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ReadWriteLock downgrade is allowed by ReentrantReadWriteLock implementation (tryLock() from the example below always returns true):

void downgrade(final ReadWriteLock readWriteLock) {
    boolean downgraded = false;
    readWriteLock.writeLock().lock();
    try {
        // Always true, as we already hold a W lock.
        final boolean readLockAcquired = readWriteLock.readLock().tryLock();
        if (readLockAcquired) {
            // Now holding both a R and a W lock.
            assert ((ReentrantReadWriteLock) readWriteLock).getReadHoldCount() == 1;
            assert ((ReentrantReadWriteLock) readWriteLock).getWriteHoldCount() == 1;

            readWriteLock.writeLock().unlock();
            downgraded = true;
            try {
                // Now do some work with only a R lock held
            } finally {
                readWriteLock.readLock().unlock();

                assert ((ReentrantReadWriteLock) readWriteLock).getReadHoldCount() == 0;
                assert ((ReentrantReadWriteLock) readWriteLock).getWriteHoldCount() == 0;
            }
        }
    } finally {
        if (!downgraded) {
            // Never (we were holding a W lock while trying a R lock).
            readWriteLock.writeLock().unlock();
        }
        assert ((ReentrantReadWriteLock) readWriteLock).getReadHoldCount() == 0;
        assert ((ReentrantReadWriteLock) readWriteLock).getWriteHoldCount() == 0;
    }
}

What was the idea behind not allowing a lock upgrade in a similar manner? The tryLock() method for a Write lock below could safely return true w/o a risk for a deadlock in the absence of other threads holding a Read lock:

void upgrade(final ReadWriteLock readWriteLock) {
    readWriteLock.readLock().lock();
    try {
        // Always false: lock upgrade is not allowed
        final boolean writeLockAcquired = readWriteLock.writeLock().tryLock();
        // ...
    } finally {
        readWriteLock.readLock().unlock();
    }
}
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  • 4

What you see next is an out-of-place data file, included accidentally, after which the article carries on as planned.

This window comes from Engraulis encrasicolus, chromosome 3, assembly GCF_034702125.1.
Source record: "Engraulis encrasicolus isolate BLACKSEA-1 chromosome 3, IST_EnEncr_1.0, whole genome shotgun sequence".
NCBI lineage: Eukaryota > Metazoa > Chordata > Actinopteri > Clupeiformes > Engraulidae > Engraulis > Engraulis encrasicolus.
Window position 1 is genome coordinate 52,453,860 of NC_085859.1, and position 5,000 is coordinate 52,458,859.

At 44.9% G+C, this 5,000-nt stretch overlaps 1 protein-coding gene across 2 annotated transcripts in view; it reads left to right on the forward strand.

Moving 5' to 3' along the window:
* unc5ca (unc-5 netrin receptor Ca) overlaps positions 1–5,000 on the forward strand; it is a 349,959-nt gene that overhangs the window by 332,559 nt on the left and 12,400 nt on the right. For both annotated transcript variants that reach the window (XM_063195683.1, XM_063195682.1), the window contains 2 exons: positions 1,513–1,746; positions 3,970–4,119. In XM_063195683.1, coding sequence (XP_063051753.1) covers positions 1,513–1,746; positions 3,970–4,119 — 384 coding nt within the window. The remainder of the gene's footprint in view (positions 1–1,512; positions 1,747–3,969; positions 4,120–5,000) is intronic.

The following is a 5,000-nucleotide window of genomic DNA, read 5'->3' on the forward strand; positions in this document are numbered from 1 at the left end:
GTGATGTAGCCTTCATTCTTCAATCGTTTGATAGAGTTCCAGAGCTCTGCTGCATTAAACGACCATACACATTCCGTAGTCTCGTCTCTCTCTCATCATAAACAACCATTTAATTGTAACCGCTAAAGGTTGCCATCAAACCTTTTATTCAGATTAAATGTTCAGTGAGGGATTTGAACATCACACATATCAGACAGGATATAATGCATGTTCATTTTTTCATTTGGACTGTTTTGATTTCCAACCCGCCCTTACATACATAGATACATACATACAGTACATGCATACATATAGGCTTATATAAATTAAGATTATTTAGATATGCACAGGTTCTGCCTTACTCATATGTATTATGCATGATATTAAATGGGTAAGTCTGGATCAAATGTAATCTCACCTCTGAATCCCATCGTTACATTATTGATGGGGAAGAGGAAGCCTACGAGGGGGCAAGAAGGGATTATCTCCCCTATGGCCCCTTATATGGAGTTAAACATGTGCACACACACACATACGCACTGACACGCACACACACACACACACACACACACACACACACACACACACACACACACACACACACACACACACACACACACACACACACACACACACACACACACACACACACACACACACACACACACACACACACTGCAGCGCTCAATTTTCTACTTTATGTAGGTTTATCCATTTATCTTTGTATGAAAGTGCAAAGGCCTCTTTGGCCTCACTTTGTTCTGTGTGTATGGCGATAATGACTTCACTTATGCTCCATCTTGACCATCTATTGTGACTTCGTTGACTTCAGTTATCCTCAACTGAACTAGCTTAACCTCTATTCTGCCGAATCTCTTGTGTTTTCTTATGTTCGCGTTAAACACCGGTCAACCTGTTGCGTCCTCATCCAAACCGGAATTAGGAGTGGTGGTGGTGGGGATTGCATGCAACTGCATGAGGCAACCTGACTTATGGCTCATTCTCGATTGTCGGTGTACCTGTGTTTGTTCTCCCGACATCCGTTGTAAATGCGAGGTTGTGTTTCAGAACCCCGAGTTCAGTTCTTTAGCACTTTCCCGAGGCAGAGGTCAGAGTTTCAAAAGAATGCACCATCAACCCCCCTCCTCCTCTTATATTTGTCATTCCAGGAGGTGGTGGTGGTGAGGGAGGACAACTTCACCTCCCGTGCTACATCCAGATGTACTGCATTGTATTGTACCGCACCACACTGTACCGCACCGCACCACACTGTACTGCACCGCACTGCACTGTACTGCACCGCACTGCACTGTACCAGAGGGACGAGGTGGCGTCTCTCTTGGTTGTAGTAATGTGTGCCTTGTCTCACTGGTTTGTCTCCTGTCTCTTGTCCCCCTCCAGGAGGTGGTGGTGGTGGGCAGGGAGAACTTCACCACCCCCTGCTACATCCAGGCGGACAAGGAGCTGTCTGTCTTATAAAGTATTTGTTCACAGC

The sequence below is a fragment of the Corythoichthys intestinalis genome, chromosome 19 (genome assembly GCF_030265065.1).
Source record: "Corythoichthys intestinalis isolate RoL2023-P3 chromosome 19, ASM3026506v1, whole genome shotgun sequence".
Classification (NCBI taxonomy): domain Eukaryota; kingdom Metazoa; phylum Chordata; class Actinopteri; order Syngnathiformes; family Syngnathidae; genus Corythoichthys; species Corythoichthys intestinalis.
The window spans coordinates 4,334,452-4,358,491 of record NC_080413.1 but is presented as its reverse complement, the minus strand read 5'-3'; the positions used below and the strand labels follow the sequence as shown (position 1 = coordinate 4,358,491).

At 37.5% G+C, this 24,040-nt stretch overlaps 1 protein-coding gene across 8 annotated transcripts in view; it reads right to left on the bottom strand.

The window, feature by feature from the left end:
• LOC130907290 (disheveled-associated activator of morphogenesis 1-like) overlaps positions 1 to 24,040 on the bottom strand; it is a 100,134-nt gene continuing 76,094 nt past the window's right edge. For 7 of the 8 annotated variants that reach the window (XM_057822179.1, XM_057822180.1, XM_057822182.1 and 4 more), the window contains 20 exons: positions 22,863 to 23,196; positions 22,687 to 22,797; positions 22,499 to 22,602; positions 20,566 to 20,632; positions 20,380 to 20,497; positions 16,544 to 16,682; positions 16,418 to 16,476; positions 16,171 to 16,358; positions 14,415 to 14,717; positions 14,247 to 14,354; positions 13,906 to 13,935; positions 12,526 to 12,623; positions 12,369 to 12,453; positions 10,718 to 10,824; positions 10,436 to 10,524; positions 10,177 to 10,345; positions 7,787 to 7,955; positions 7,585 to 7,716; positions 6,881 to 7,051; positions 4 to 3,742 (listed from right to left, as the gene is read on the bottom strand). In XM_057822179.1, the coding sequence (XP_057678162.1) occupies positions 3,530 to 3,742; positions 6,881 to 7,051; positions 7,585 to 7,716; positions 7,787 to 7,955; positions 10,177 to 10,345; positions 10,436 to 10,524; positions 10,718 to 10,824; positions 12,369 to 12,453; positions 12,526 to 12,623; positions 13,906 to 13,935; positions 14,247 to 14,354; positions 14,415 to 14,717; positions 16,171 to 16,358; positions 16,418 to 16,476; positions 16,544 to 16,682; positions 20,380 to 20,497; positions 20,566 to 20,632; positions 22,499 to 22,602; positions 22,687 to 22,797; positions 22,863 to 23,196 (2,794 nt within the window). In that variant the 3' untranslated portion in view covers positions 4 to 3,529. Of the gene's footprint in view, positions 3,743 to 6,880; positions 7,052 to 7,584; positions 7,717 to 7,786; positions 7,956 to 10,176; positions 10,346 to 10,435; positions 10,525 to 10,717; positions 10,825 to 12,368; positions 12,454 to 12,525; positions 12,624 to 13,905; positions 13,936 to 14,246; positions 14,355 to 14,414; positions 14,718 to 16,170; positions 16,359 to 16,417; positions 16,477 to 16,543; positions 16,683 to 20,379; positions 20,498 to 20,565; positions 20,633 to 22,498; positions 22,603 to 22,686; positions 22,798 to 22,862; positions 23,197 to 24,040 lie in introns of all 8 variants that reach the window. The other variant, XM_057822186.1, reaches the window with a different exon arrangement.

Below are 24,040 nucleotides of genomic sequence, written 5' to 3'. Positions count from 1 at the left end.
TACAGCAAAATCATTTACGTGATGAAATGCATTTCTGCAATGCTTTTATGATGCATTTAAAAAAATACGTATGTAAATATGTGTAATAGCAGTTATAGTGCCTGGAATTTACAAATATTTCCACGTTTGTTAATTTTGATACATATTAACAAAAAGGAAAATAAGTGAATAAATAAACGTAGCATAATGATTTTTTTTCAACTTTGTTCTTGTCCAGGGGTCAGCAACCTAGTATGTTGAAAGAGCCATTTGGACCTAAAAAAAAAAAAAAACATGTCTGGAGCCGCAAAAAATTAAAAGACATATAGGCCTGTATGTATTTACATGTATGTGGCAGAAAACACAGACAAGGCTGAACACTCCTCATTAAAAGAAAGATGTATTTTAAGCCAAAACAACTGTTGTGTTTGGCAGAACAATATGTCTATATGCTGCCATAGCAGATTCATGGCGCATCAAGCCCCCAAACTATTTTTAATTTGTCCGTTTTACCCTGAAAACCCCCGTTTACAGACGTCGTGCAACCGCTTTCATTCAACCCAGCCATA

If you use Java 8, you may want to have a look at StampedLock. More generally, you may want to have a look at this video from Angelika Langer. Rings a bell, right? ;)
    – fge
    Oct 26, 2015 at 10:12

1 Answer 1

6

First, let's note that upgrade and downgrade are not equivalent in terms of semantical complexity for ReadWriteLocks.

You don't need to fend off contention to complete a downgrade transaction, because you are already holding the most escalated privileges on the lock, and because you are guaranteed to be the sole thread currently performing a downgrade. The same is not true for upgrade, so the mechanism that backs upgrade naturally needs to be more complex (or much smarter).

To be usable, the upgrade mechanism needs to prevent deadlocks in case two reading threads simultaneously try to upgrade (or specifically for ReentrantReadWriteLock, in case a single reading thread holding multiple read locks tries to upgrade). In addition, the mechanism needs to specify how would the failed upgrade request be handled (will its read lock be invalidated) and that's even less trivial.

As you probably see by now, fully handling these problems in ReentrantReadWriteLock is inconvenient to say the least (still, this is what .NET's ReaderWriterLock tries and I think actually succeeds to do). My guess is that while final boolean writeLockAcquired = readWriteLock.writeLock().tryLock(); could have been made to succeed in some trivial cases, the upgradeability still wouldn't have been good enough for common use - under heavy enough contention, if you lose the race for the write lock, you are in the same boat as if you unlocked the read lock and tried to obtain the write lock (leaving opportunity for someone else to sneak in and take the write lock in-between).

A nice way to provide lock upgradeability is to allow only a single thread to try to upgrade - this is what ReentrantReadWriteUpdateLock does or what .NET's ReaderWriterLockSlim do. However I would still recommend Java 8's StampedLock as:

  • under low contention its optimistic reads are much faster than using read locks
  • its API is far less restrictive about upgrading (from optimistic reading to read lock to write lock)
  • my various attempts to create a realistic JMH benchmark where one of the other similar locks beats it have almost always failed

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